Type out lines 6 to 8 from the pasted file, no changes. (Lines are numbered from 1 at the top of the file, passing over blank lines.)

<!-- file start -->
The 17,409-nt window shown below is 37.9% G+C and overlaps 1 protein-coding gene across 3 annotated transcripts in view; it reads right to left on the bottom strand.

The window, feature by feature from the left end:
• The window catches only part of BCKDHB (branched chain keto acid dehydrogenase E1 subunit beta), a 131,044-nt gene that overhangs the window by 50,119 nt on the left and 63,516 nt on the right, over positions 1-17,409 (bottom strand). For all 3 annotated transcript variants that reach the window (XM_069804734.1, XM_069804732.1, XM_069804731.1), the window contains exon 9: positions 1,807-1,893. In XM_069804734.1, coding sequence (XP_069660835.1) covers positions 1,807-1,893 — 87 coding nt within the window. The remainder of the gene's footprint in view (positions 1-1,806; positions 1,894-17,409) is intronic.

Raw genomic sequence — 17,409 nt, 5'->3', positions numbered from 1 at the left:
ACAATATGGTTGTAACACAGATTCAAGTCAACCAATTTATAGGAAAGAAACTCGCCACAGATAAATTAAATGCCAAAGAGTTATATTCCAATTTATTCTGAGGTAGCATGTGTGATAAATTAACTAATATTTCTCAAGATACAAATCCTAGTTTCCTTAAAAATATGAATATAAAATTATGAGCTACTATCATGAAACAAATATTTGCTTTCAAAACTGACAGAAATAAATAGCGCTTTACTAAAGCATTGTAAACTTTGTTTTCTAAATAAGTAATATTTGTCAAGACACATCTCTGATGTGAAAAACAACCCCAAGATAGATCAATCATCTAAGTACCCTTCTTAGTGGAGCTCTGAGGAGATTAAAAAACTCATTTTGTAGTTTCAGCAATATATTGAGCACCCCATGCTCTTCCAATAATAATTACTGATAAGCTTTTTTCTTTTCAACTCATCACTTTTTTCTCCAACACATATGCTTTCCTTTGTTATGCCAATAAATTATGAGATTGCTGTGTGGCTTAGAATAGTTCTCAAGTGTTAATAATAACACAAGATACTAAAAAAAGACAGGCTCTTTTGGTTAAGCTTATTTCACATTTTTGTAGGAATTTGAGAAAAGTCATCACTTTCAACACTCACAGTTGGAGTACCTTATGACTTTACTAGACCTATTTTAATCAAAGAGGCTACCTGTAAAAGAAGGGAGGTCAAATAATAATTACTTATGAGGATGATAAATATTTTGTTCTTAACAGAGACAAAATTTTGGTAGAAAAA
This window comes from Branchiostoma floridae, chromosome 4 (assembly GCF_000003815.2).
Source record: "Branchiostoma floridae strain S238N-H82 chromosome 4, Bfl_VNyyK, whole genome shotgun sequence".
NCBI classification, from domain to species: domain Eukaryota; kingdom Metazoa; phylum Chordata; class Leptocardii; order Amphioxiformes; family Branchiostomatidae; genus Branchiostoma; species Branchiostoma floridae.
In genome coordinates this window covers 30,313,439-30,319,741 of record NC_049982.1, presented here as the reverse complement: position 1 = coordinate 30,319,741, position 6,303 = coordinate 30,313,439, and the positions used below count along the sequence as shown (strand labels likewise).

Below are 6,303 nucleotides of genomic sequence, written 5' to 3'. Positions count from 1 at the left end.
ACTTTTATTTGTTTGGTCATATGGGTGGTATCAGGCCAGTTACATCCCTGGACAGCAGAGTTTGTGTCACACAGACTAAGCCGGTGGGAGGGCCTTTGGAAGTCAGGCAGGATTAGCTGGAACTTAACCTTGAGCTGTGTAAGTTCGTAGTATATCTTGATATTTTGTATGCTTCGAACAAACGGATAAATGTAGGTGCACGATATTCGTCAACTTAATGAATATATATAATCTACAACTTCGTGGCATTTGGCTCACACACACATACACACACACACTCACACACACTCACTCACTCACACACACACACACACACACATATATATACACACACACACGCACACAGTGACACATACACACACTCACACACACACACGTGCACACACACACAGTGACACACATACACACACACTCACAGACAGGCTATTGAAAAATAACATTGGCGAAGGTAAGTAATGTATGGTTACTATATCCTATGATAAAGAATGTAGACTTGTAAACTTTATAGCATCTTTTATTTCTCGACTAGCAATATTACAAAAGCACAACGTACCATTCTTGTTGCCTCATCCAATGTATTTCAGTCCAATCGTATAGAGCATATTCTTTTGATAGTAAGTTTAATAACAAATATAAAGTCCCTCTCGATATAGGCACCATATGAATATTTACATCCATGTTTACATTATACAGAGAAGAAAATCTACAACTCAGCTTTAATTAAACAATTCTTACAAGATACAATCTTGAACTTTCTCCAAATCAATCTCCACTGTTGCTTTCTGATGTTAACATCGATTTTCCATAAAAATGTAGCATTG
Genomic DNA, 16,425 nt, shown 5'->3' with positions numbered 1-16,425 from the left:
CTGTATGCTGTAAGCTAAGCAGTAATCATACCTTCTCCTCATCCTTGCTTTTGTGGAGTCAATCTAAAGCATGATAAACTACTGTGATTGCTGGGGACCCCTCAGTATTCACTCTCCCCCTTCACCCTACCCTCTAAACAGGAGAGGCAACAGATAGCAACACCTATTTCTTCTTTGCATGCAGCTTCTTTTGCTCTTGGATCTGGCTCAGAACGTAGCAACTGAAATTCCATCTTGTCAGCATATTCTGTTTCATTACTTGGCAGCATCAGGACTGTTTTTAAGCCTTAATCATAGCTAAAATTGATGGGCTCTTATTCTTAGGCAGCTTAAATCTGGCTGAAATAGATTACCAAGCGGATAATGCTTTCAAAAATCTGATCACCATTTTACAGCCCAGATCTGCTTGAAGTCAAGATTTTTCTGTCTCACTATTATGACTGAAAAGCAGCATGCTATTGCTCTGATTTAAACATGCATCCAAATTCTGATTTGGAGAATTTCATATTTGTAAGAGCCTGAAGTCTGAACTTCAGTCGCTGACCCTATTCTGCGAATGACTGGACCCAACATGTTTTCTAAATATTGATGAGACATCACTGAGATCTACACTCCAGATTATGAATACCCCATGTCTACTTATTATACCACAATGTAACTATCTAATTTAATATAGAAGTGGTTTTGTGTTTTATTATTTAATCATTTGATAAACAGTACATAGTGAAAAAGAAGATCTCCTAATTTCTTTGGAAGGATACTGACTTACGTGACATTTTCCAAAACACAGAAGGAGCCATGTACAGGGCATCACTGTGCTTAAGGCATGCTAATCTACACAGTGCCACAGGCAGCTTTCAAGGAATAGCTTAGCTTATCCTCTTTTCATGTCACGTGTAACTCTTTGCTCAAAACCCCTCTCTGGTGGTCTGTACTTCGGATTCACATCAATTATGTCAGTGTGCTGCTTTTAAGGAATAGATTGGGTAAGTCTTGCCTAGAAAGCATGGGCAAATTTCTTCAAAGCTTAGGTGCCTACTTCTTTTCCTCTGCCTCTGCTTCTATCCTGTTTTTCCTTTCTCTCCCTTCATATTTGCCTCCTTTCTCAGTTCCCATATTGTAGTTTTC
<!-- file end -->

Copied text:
This window comes from Branchiostoma floridae, chromosome 4 (assembly GCF_000003815.2).
Source record: "Branchiostoma floridae strain S238N-H82 chromosome 4, Bfl_VNyyK, whole genome shotgun sequence".
NCBI classification, from domain to species: domain Eukaryota; kingdom Metazoa; phylum Chordata; class Leptocardii; order Amphioxiformes; family Branchiostomatidae; genus Branchiostoma; species Branchiostoma floridae.